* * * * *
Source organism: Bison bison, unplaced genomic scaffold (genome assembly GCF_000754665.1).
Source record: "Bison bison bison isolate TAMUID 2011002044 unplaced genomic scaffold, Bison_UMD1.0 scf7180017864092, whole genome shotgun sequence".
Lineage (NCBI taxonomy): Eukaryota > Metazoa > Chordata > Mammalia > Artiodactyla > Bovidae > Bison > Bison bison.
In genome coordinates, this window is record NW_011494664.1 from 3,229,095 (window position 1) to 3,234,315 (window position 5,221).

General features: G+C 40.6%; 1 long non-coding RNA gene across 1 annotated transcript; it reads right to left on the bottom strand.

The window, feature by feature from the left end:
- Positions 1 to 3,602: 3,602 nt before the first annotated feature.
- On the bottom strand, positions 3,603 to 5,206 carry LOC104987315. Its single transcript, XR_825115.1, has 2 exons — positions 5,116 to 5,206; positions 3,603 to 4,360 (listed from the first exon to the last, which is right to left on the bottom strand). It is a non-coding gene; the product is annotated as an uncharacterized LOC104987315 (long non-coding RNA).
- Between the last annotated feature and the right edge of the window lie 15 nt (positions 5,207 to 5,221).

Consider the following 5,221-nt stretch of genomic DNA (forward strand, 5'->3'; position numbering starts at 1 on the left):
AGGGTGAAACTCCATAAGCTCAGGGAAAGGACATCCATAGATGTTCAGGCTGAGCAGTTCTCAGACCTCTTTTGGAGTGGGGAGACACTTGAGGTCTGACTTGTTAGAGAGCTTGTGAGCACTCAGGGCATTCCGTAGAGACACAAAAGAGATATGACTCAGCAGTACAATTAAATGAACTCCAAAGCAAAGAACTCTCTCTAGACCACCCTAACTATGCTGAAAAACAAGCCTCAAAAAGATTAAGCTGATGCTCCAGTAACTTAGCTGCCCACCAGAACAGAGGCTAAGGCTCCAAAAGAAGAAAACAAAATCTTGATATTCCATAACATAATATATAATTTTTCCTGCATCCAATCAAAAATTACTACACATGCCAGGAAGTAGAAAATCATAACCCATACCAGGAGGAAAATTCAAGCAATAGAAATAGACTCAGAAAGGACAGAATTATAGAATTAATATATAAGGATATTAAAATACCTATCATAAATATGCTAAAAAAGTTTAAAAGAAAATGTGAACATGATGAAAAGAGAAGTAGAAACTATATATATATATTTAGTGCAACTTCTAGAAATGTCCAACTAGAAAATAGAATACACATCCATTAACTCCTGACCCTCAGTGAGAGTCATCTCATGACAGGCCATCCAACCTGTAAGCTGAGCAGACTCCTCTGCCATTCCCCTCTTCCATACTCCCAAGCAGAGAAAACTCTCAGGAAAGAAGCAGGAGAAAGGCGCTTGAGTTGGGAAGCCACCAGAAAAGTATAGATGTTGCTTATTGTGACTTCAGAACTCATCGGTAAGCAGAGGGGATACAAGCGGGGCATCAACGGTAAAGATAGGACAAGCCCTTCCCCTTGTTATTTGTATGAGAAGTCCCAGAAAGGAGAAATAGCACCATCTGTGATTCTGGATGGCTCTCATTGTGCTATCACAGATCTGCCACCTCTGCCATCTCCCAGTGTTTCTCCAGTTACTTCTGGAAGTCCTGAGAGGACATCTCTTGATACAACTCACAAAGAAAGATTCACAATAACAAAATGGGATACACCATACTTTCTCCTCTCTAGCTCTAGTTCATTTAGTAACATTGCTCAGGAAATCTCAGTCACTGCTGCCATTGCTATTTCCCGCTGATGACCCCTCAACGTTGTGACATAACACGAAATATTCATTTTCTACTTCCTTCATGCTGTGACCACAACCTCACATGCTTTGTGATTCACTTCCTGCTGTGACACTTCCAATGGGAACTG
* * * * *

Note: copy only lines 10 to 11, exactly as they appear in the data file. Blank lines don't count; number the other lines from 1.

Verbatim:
Consider the following 5,221-nt stretch of genomic DNA (forward strand, 5'->3'; position numbering starts at 1 on the left):
AGGGTGAAACTCCATAAGCTCAGGGAAAGGACATCCATAGATGTTCAGGCTGAGCAGTTCTCAGACCTCTTTTGGAGTGGGGAGACACTTGAGGTCTGACTTGTTAGAGAGCTTGTGAGCACTCAGGGCATTCCGTAGAGACACAAAAGAGATATGACTCAGCAGTACAATTAAATGAACTCCAAAGCAAAGAACTCTCTCTAGACCACCCTAACTATGCTGAAAAACAAGCCTCAAAAAGATTAAGCTGATGCTCCAGTAACTTAGCTGCCCACCAGAACAGAGGCTAAGGCTCCAAAAGAAGAAAACAAAATCTTGATATTCCATAACATAATATATAATTTTTCCTGCATCCAATCAAAAATTACTACACATGCCAGGAAGTAGAAAATCATAACCCATACCAGGAGGAAAATTCAAGCAATAGAAATAGACTCAGAAAGGACAGAATTATAGAATTAATATATAAGGATATTAAAATACCTATCATAAATATGCTAAAAAAGTTTAAAAGAAAATGTGAACATGATGAAAAGAGAAGTAGAAACTATATATATATATTTAGTGCAACTTCTAGAAATGTCCAACTAGAAAATAGAATACACATCCATTAACTCCTGACCCTCAGTGAGAGTCATCTCATGACAGGCCATCCAACCTGTAAGCTGAGCAGACTCCTCTGCCATTCCCCTCTTCCATACTCCCAAGCAGAGAAAACTCTCAGGAAAGAAGCAGGAGAAAGGCGCTTGAGTTGGGAAGCCACCAGAAAAGTATAGATGTTGCTTATTGTGACTTCAGAACTCATCGGTAAGCAGAGGGGATACAAGCGGGGCATCAACGGTAAAGATAGGACAAGCCCTTCCCCTTGTTATTTGTATGAGAAGTCCCAGAAAGGAGAAATAGCACCATCTGTGATTCTGGATGGCTCTCATTGTGCTATCACAGATCTGCCACCTCTGCCATCTCCCAGTGTTTCTCCAGTTACTTCTGGAAGTCCTGAGAGGACATCTCTTGATACAACTCACAAAGAAAGATTCACAATAACAAAATGGGATACACCATACTTTCTCCTCTCTAGCTCTAGTTCATTTAGTAACATTGCTCAGGAAATCTCAGTCACTGCTGCCATTGCTATTTCCCGCTGATGACCCCTCAACGTTGTGACATAACACGAAATATTCATTTTCTACTTCCTTCATGCTGTGACCACAACCTCACATGCTTTGTGATTCACTTCCTGCTGTGACACTTCCAATGGGAACTG